Smart healthcare is key to delivering truly smart cities

Smart healthcare is key to delivering truly smart cities

Products from innovative healthcare start-ups could help deliver the services that citizens want and need

Elly Yates-Roberts |

Smart cities and communities are often discussed in terms of data, technology and connections. However, that is only part of the equation, as people need to be the focus of any ‘smart city’ initiative if it’s going to be successful. Focusing on people doesn’t mean they just get access to better government services, more responsive businesses and better communications. Bringing the human element to smart cities includes facilitating a healthier population, whether offering more green spaces, better access to healthy food or improved medical and wellness services.

According to the US Center for Disease Control (CDC), population health is:

“ interdisciplinary, customisable approach that allows [government] health departments to connect practice to policy for change to happen locally. This approach utilises non-traditional partnerships among different sectors of the community – public health, industry, academia, healthcare, local government entities, etc. – to achieve positive health outcomes. Population health brings significant health concerns into focus and addresses ways that resources can be allocated to overcome the problems that drive poor health conditions in the population.”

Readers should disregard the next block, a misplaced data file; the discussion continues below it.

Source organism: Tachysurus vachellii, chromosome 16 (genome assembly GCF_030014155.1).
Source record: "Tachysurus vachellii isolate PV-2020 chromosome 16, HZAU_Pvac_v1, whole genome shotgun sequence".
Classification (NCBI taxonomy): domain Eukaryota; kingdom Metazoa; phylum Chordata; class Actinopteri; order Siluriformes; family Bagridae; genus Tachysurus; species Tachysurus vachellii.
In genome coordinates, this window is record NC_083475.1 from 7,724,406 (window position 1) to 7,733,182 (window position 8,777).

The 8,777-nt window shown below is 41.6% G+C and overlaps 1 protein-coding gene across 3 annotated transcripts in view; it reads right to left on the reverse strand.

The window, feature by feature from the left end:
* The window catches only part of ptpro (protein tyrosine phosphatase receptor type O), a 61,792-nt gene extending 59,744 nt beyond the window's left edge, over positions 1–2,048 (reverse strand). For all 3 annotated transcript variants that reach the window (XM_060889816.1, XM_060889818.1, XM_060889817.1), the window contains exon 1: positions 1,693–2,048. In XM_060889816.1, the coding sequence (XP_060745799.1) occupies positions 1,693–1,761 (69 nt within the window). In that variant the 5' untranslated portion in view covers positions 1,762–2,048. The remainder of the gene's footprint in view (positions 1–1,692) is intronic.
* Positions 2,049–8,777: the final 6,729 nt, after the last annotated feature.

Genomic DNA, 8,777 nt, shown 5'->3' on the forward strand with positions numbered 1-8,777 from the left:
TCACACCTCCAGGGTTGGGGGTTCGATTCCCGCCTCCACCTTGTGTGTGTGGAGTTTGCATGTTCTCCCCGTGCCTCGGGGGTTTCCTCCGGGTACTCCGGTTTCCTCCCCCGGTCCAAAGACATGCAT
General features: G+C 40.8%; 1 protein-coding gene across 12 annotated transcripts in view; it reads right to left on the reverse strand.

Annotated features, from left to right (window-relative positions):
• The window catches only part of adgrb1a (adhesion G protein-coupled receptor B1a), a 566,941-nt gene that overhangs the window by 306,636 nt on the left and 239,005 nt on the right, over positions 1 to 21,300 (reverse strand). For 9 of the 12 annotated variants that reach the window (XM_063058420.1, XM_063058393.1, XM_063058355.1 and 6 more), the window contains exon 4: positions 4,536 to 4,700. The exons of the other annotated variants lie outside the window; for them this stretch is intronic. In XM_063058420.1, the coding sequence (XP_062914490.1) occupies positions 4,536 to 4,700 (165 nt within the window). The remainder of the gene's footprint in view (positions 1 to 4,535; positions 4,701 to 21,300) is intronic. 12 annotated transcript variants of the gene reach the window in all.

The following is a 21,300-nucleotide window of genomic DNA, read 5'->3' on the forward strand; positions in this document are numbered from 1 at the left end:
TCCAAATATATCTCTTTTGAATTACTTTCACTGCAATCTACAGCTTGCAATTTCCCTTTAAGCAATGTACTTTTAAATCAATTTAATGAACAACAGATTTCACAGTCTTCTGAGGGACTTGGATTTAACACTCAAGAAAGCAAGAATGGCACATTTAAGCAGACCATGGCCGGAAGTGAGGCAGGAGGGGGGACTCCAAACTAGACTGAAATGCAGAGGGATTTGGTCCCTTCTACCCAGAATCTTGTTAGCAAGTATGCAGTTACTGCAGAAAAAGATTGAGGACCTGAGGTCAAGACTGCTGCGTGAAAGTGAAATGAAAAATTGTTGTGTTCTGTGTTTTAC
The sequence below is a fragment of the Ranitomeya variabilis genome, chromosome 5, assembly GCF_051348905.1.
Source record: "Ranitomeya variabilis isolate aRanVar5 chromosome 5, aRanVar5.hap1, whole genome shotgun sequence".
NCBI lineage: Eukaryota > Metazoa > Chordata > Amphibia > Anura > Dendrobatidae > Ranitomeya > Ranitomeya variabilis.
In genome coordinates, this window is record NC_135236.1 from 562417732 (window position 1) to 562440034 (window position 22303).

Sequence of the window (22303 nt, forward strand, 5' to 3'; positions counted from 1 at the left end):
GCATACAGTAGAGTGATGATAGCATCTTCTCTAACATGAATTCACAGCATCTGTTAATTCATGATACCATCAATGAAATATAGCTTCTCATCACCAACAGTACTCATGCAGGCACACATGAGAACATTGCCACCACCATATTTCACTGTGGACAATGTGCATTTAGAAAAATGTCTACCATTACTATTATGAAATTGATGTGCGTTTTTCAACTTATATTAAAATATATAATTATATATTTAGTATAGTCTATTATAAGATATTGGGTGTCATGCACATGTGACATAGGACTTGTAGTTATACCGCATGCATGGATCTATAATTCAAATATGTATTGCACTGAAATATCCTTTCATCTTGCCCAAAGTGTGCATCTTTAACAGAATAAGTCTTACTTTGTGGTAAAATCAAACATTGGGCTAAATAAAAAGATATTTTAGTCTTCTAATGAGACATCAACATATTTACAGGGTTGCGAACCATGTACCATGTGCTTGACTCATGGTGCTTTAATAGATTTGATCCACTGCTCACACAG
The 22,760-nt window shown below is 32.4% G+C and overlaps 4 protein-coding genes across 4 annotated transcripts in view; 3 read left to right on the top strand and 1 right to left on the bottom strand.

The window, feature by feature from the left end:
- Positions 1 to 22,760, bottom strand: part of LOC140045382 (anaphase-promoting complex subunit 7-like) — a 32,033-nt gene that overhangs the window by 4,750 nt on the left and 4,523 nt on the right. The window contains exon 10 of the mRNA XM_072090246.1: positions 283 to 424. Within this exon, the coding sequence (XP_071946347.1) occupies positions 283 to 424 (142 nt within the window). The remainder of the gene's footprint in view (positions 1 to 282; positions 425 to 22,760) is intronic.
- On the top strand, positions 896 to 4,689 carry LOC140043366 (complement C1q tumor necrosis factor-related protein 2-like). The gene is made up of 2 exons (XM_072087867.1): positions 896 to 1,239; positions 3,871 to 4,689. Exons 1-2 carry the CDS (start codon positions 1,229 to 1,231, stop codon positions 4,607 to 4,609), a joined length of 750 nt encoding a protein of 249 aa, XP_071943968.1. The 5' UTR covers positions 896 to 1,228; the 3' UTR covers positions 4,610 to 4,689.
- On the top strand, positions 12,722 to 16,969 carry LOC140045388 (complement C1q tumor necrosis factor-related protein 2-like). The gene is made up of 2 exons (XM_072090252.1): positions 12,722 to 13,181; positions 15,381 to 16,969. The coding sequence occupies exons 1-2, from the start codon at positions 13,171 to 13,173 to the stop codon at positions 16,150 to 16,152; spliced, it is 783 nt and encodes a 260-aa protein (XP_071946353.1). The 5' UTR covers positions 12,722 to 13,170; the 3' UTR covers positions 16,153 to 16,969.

With that context, it’s clear that population health is another facet of smart cities and communities. In my role at Microsoft, where I support healthcare start-ups globally, I work with those that are on the front lines using technology to improve population health.

Patient engagement and meaningful communications are key to effective population health. For example, healthcare technology provider Octopus.Health provides a comprehensive artificial intelligence-based platform for patient engagement and management, enabling healthcare providers to maximise adherence and clinical outcomes while reducing healthcare provider workload. It analyses thousands of patient parameters and personalises treatment and prevention plans, and by using advanced machine learning (ML) algorithms, the Octopus.Health solution is able to identify changes in patient behaviours and trends, and then automatically adjust modes of engagement to improve patient outcomes.